Many NBER-affiliated researchers publish some of their findings in medical and other journals that preclude pre-publication distribution. This makes it impossible to include these papers in the NBER working paper series. This is a partial listing of recent papers in this category by NBER affiliates in the Health Economics, Health Care, and Aging Programs.
Clinical Decision Support for High-Cost Imaging: A Randomized Clinical Trial
PLOS ONE 14(3), March 2019, p. e0213373.
Due to widespread concern over the health risks and healthcare costs from potentially inappropriate high-cost imaging, the Centers for Medicare and Medicaid Services (CMS) will soon require high-cost imaging orders to be accompanied by Clinical Decision Support (CDS): software that provides appropriateness information at the time orders are placed. To evaluate the impact of the CDS in context, the authors studied its effect on the ordering behavior of providers in a randomized trial of 3,511 healthcare providers at Aurora Health Care. They found that CDS reduced targeted imaging orders by a statistically significant 6 percent. However, there was no statistically significant change in the total number of high-cost or low-cost scans. One likely reason is that the software often makes a recommendation for an alternative high-cost imaging order. Thus, the CMS mandate requiring healthcare systems to adopt CDS may only modestly increase the appropriateness of high-cost imaging.
Medical Expenditures Attributable to Dementia
Health Services Research, March 2019.
As the population ages, it will be important for public and private decision makers to understand the magnitude of the direct medical care costs attributable to dementia. This longitudinal analysis simultaneously considers the impact of dementia on costs through its influence on length of survival and its influence on intensity of health service utilization. The researchers used Medicare data linked to the 1991-2012 Health and Retirement Study to compare the Medicare expenditures following a dementia diagnosis to those for a randomly selected, matched comparison group. They find that dementia's five-year incremental cost to the traditional Medicare program was approximately $15,700 per patient, nearly half of which was incurred in the first year after diagnosis. Shorter survival with dementia mitigated the incremental cost by about $2,650. Increased costs for individuals with dementia were driven by more intensive use of Medicare Part A covered services including inpatient, skilled nursing, and hospice care. At the end of life, however, individuals with dementia had consistently lower costs. There were significantly higher unadjusted costs among participants with dementia in the 12 months prior to diagnosis. These higher costs could reflect a greater comorbidity burden among individuals with dementia, the challenges of managing comorbid conditions with cognitive impairment, and the increased contact with the health care system leading to an eventual diagnosis. Overall, the findings underline the significance of dementia's cost to the traditional Medicare program, and indicate an opportunity to reduce incremental costs through earlier identification of dementia and improved care management.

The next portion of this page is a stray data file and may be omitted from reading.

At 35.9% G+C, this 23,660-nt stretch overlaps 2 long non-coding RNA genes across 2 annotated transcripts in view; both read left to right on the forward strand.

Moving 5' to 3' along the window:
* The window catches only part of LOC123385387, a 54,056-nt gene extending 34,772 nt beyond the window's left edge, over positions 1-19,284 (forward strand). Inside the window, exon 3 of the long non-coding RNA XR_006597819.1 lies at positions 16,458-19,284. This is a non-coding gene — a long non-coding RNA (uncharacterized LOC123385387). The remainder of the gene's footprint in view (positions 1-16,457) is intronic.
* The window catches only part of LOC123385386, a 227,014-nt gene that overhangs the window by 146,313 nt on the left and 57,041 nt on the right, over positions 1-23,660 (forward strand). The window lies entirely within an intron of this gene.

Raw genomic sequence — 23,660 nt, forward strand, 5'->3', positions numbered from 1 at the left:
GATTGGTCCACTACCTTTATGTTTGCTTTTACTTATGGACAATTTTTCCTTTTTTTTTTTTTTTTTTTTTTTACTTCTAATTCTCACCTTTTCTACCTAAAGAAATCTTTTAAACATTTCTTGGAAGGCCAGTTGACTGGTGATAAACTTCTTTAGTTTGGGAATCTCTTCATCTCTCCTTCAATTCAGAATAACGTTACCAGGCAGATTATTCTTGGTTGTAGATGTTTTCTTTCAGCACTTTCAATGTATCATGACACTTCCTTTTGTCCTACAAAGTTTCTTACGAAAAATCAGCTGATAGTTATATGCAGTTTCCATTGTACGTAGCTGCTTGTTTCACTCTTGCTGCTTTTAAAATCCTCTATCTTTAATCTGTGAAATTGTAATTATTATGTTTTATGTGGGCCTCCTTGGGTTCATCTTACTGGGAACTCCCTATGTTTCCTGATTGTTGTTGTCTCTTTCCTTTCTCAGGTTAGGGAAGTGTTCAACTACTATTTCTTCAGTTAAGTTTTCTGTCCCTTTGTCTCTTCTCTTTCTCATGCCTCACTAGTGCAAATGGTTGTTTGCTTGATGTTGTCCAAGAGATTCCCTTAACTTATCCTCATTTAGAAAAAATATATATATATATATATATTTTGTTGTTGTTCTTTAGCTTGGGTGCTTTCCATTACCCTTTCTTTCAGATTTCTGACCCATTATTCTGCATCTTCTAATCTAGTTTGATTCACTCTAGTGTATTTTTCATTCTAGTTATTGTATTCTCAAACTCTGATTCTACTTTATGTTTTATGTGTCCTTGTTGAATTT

Haemophilus Influenzae Type B Vaccination and Anthropometric, Cognitive, and Schooling Outcomes Among Indian Children
Annals of the New York Academy of Sciences, June 2019.
Haemophilus influenzae Type B (Hib) is a childhood disease for which India has the highest number of deaths in the world. It is a bacterial pathogen that causes pneumonia and bacterial meningitis and, to a lesser extent, epiglottitis and other infections among children under age 5. The Hib vaccine was introduced in 2011 by the Indian government as part of a pentavalent pediatric vaccine on a trial basis in two states. The researchers used longitudinal data and a propensity score matching technique to investigate the effects of receiving the vaccine on subsequent health and education outcomes. Children who received the vaccine before age 6 were found to be 11 to 16 percent taller than similar Hib‐unvaccinated children at ages 11–12 and 14–15 years. Hib‐vaccinated children also scored 7–12 percent higher on English and mathematics tests at age 11–12 years and 7–10 percent higher on reading and mathematics tests at age 14–15 years. They attained 11-12 percent more schooling at both ages as compared with their unvaccinated counterparts. The findings indicate potential long‐term health, cognitive, and schooling benefits of the Hib vaccine, subject to the effect of unobserved confounding factors such as parental investments in child health. The positive health and educational outcomes of the vaccine are correlated with positive economic outcomes, suggesting that the benefits of Hib vaccination for low- and middle-income countries could reverberate throughout society.
Better Sustainability Assessment of Green Buildings with High-Frequency Data
Qiu Y, Kahn ME
Nature Sustainability 1, November 2018, pp. 642–649.
Air Pollution Lowers Chinese Urbanites' Expressed Happiness on Social Media
Zheng S, Wang J, Sun C, Zhang X, Kahn ME, Nature Human Behaviour 3, January 2019, pp. 237–243.
The Low but Uncertain Measured Benefits of US Water Quality Policy
Keiser DA, Kling CL, Shapiro JS.
Proceedings of the National Academy of Sciences 116(12), March 2019, pp. 5262–5269.
Testing for Crowd Out in Social Nudges: Evidence from A Natural Field Experiment in The Market For Electricity
Brandon A, List J, Metcalfe R, Price M, Rundhammer F, Proceedings of the National Academy of Sciences, 116(12), March 2019, pp. 5293–5298.
The Social Cost of Lobbying over Climate Policy
Meng KC, Rode A.
Nature Climate Change 9, May 2019, pp. 472–276.